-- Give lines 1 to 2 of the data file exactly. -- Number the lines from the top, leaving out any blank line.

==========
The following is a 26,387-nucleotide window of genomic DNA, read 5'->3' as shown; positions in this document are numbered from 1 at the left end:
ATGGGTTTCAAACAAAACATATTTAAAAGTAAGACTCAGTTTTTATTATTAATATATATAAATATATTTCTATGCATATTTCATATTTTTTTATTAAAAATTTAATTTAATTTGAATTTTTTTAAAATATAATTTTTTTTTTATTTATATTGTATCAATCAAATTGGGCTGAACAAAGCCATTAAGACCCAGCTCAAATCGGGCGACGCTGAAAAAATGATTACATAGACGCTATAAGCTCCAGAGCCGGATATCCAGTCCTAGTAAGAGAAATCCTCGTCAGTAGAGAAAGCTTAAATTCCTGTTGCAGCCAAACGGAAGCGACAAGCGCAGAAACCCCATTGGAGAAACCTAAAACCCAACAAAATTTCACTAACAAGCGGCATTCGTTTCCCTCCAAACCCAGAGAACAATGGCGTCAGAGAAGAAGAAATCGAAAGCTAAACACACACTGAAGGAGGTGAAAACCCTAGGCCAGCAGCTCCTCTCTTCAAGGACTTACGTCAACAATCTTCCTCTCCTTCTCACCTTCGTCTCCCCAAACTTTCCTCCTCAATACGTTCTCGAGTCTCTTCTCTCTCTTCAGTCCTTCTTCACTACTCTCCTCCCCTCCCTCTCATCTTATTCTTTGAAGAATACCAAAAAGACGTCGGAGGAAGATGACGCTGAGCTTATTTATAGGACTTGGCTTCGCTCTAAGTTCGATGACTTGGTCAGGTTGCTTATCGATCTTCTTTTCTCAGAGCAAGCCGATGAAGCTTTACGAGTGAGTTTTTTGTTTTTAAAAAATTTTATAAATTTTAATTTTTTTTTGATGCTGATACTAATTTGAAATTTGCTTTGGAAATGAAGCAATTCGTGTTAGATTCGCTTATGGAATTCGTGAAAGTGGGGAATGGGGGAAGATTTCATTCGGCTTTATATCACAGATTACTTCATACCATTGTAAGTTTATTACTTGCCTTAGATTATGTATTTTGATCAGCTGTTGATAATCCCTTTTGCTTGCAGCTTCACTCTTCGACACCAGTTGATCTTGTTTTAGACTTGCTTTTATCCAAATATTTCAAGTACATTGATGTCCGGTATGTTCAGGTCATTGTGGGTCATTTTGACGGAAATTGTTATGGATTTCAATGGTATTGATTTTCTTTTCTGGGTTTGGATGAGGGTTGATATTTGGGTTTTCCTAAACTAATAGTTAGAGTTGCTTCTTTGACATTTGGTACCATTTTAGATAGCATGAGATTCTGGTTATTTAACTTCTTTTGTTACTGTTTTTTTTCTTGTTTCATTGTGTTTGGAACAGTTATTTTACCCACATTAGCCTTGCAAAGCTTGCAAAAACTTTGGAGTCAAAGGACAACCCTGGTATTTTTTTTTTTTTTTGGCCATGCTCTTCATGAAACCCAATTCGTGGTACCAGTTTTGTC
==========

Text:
The following is a 26,387-nucleotide window of genomic DNA, read 5'->3' as shown; positions in this document are numbered from 1 at the left end:
ATGGGTTTCAAACAAAACATATTTAAAAGTAAGACTCAGTTTTTATTATTAATATATATAAATATATTTCTATGCATATTTCATATTTTTTTATTAAAAATTTAATTTAATTTGAATTTTTTTAAAATATAATTTTTTTTTTATTTATATTGTATCAATCAAATTGGGCTGAACAAAGCCATTAAGACCCAGCTCAAATCGGGCGACGCTGAAAAAATGATTACATAGACGCTATAAGCTCCAGAGCCGGATATCCAGTCCTAGTAAGAGAAATCCTCGTCAGTAGAGAAAGCTTAAATTCCTGTTGCAGCCAAACGGAAGCGACAAGCGCAGAAACCCCATTGGAGAAACCTAAAACCCAACAAAATTTCACTAACAAGCGGCATTCGTTTCCCTCCAAACCCAGAGAACAATGGCGTCAGAGAAGAAGAAATCGAAAGCTAAACACACACTGAAGGAGGTGAAAACCCTAGGCCAGCAGCTCCTCTCTTCAAGGACTTACGTCAACAATCTTCCTCTCCTTCTCACCTTCGTCTCCCCAAACTTTCCTCCTCAATACGTTCTCGAGTCTCTTCTCTCTCTTCAGTCCTTCTTCACTACTCTCCTCCCCTCCCTCTCATCTTATTCTTTGAAGAATACCAAAAAGACGTCGGAGGAAGATGACGCTGAGCTTATTTATAGGACTTGGCTTCGCTCTAAGTTCGATGACTTGGTCAGGTTGCTTATCGATCTTCTTTTCTCAGAGCAAGCCGATGAAGCTTTACGAGTGAGTTTTTTGTTTTTAAAAAATTTTATAAATTTTAATTTTTTTTTGATGCTGATACTAATTTGAAATTTGCTTTGGAAATGAAGCAATTCGTGTTAGATTCGCTTATGGAATTCGTGAAAGTGGGGAATGGGGGAAGATTTCATTCGGCTTTATATCACAGATTACTTCATACCATTGTAAGTTTATTACTTGCCTTAGATTATGTATTTTGATCAGCTGTTGATAATCCCTTTTGCTTGCAGCTTCACTCTTCGACACCAGTTGATCTTGTTTTAGACTTGCTTTTATCCAAATATTTCAAGTACATTGATGTCCGGTATGTTCAGGTCATTGTGGGTCATTTTGACGGAAATTGTTATGGATTTCAATGGTATTGATTTTCTTTTCTGGGTTTGGATGAGGGTTGATATTTGGGTTTTCCTAAACTAATAGTTAGAGTTGCTTCTTTGACATTTGGTACCATTTTAGATAGCATGAGATTCTGGTTATTTAACTTCTTTTGTTACTGTTTTTTTTCTTGTTTCATTGTGTTTGGAACAGTTATTTTACCCACATTAGCCTTGCAAAGCTTGCAAAAACTTTGGAGTCAAAGGACAACCCTGGTATTTTTTTTTTTTTTTGGCCATGCTCTTCATGAAACCCAATTCGTGGTACCAGTTTTGTC